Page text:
The criticism of the 70 year-old Serbian-born Marina Abramovic's memoirs is very telling. While The Guardians reviewer Rachel Cooke praises it as "weirdly mesmeric" and remarkably honest, the book is regularly slaughtered by New York Times reviewer Dwight Garner, who thinks it is pretentious and has a self-help aspect that diminishes the value of her art. I think she evokes such strong reactions because she writes about an art that is overwhelmingly confrontational, and because her physical and mental transgressions can seem alien and potentially threatening to an average Netflix-watching and cardboard-drinking western individual.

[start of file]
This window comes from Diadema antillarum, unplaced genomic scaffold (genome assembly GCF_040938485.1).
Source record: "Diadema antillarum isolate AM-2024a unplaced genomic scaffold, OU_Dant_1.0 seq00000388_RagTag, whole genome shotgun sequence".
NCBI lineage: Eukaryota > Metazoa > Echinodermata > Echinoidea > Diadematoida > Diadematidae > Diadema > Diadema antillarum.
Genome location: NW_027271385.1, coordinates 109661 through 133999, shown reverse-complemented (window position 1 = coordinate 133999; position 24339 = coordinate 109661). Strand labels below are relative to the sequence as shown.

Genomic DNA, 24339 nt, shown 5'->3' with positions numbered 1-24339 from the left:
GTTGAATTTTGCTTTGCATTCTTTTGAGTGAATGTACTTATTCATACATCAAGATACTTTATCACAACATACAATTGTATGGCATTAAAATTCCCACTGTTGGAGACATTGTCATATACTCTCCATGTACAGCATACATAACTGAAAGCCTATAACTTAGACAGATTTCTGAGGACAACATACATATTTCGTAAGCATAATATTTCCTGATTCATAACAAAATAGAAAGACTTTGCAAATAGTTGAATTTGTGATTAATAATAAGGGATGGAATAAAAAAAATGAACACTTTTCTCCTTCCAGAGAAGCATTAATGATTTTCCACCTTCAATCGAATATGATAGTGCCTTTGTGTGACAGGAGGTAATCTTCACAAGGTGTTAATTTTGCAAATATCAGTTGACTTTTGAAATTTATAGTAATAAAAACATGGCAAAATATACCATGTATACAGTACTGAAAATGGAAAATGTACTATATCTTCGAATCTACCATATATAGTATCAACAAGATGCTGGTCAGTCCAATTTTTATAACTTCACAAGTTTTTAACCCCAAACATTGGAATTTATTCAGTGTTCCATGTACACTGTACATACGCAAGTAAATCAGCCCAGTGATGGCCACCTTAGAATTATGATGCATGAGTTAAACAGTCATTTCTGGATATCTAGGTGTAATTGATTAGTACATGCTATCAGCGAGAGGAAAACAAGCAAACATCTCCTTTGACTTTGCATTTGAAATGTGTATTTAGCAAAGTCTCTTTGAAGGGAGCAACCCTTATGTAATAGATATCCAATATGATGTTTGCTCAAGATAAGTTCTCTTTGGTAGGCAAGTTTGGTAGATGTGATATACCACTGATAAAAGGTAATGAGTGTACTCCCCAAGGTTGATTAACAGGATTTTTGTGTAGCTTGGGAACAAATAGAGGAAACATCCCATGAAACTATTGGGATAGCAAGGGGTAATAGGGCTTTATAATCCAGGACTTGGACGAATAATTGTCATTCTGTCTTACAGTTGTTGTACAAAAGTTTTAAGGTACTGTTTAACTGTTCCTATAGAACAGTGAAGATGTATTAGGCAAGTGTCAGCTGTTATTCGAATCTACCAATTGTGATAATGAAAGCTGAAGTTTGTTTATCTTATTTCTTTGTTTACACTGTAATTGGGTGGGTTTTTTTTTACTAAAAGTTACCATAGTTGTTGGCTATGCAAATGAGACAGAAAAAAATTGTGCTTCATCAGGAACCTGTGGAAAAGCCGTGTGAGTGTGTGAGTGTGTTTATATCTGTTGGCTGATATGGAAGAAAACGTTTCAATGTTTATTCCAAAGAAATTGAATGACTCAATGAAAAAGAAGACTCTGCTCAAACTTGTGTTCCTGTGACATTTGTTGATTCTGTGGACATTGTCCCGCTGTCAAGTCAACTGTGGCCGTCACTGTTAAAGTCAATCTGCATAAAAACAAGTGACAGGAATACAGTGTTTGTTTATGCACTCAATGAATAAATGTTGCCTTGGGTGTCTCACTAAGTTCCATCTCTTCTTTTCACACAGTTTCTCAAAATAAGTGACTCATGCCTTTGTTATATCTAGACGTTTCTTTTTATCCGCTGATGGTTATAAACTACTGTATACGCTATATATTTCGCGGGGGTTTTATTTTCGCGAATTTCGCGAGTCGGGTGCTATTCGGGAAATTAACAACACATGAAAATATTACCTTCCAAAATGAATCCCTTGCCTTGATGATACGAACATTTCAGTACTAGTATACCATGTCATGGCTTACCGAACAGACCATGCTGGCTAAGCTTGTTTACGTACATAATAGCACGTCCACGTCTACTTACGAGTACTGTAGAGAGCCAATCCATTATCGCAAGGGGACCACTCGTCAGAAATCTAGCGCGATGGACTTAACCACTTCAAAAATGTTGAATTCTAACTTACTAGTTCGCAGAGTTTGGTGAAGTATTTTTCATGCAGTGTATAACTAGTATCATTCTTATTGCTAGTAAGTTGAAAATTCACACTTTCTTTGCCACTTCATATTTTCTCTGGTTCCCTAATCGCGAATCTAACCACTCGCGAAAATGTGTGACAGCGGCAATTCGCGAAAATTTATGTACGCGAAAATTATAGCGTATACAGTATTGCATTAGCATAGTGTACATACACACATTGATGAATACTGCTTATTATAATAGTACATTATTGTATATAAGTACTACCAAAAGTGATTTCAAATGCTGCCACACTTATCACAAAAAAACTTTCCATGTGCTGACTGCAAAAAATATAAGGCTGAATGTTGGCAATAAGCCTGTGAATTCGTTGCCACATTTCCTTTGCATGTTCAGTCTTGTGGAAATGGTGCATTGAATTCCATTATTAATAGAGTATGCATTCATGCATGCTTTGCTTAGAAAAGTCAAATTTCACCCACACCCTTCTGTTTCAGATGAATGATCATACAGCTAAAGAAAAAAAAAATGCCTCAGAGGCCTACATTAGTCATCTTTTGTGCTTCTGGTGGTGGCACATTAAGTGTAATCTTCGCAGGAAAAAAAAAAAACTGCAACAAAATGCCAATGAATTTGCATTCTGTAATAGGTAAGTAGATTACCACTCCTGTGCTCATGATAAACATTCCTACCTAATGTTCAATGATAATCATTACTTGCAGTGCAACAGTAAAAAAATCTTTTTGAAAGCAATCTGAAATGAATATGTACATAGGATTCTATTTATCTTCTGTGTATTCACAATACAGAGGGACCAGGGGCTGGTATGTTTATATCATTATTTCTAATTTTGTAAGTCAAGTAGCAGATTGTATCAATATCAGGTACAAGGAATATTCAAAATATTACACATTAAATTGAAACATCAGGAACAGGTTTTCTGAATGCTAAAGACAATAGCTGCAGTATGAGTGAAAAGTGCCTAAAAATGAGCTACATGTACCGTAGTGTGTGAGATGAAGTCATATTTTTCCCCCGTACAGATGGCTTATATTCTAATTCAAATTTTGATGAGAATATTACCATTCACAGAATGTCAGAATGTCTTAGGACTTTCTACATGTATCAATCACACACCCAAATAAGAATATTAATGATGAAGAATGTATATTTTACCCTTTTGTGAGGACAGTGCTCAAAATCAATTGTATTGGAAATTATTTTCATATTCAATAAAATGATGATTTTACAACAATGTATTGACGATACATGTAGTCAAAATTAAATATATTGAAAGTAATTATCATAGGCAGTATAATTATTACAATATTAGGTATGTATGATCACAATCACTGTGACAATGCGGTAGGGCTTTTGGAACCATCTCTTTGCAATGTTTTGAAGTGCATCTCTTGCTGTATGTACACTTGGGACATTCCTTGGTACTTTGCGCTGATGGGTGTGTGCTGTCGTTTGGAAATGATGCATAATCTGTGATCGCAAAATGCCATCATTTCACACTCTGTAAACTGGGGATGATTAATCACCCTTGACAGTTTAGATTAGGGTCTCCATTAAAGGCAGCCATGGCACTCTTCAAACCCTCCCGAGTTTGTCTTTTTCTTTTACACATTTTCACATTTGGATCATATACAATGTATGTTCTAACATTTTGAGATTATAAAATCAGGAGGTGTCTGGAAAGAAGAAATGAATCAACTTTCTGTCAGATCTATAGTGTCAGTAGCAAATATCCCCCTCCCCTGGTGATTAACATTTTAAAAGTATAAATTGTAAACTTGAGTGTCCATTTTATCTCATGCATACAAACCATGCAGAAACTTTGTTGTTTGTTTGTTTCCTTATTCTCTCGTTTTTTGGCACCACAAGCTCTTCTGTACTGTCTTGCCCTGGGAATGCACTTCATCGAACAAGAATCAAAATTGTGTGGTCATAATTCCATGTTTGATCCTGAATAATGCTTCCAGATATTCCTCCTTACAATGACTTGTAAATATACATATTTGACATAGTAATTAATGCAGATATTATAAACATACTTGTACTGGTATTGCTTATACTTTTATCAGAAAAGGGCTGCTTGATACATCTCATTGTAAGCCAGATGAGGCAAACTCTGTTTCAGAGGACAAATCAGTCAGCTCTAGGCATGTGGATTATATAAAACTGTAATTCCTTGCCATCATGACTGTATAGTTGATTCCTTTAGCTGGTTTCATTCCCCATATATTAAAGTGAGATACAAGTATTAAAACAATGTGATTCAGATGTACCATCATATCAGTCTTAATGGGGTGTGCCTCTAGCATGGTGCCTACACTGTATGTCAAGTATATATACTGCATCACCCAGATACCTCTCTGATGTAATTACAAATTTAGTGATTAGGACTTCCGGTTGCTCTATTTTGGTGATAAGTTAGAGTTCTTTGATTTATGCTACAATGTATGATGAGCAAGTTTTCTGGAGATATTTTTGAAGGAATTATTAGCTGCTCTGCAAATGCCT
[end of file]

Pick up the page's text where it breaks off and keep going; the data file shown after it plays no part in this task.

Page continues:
Garner rejects Abramovic's spiritual openness, which has led her from many a monastic monastery in Tibet, through shamans and ayahuasca treatments in Brazil, to a strong belief in the power of dreams, and of course – of art. Ever since she was a child in Titos Yugoslavia, she experienced that "just as with my dreams, the reality of the books I read was stronger than the reality around me". Through her works of art and experience, she questions the foundations of Western thinking, namely the belief in science and rationality, and the exaltation of the ego. With no understanding of this premise, it is no wonder that Abramovic's performance art appears to be little more than a pompous form of self-harm.
Oh. . .
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